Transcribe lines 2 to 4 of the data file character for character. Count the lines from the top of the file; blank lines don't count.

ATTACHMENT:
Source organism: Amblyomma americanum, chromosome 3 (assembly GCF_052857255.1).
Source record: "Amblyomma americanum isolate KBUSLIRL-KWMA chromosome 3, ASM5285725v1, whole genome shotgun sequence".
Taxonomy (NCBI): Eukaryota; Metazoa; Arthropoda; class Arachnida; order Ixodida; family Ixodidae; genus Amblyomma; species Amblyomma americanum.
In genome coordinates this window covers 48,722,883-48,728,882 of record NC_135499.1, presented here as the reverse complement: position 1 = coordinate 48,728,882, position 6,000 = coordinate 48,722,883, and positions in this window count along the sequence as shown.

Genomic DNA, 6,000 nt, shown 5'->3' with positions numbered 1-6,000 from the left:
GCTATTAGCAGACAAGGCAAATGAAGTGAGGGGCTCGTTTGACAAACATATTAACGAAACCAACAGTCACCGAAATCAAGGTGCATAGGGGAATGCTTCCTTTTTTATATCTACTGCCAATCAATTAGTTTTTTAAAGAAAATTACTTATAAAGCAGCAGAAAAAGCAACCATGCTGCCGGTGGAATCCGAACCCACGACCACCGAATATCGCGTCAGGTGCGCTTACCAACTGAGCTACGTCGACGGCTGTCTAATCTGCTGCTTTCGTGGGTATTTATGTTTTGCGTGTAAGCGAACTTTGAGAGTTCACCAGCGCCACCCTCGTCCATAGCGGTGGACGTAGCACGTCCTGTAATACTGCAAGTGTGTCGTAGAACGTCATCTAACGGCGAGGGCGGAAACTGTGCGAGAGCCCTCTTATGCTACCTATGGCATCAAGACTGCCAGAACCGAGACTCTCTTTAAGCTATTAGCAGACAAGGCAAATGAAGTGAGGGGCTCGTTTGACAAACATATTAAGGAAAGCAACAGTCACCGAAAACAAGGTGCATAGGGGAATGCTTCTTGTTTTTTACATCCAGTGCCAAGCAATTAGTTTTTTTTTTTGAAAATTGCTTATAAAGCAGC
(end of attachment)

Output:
Source record: "Amblyomma americanum isolate KBUSLIRL-KWMA chromosome 3, ASM5285725v1, whole genome shotgun sequence".
Taxonomy (NCBI): Eukaryota; Metazoa; Arthropoda; class Arachnida; order Ixodida; family Ixodidae; genus Amblyomma; species Amblyomma americanum.
In genome coordinates this window covers 48,722,883-48,728,882 of record NC_135499.1, presented here as the reverse complement: position 1 = coordinate 48,728,882, position 6,000 = coordinate 48,722,883, and positions in this window count along the sequence as shown.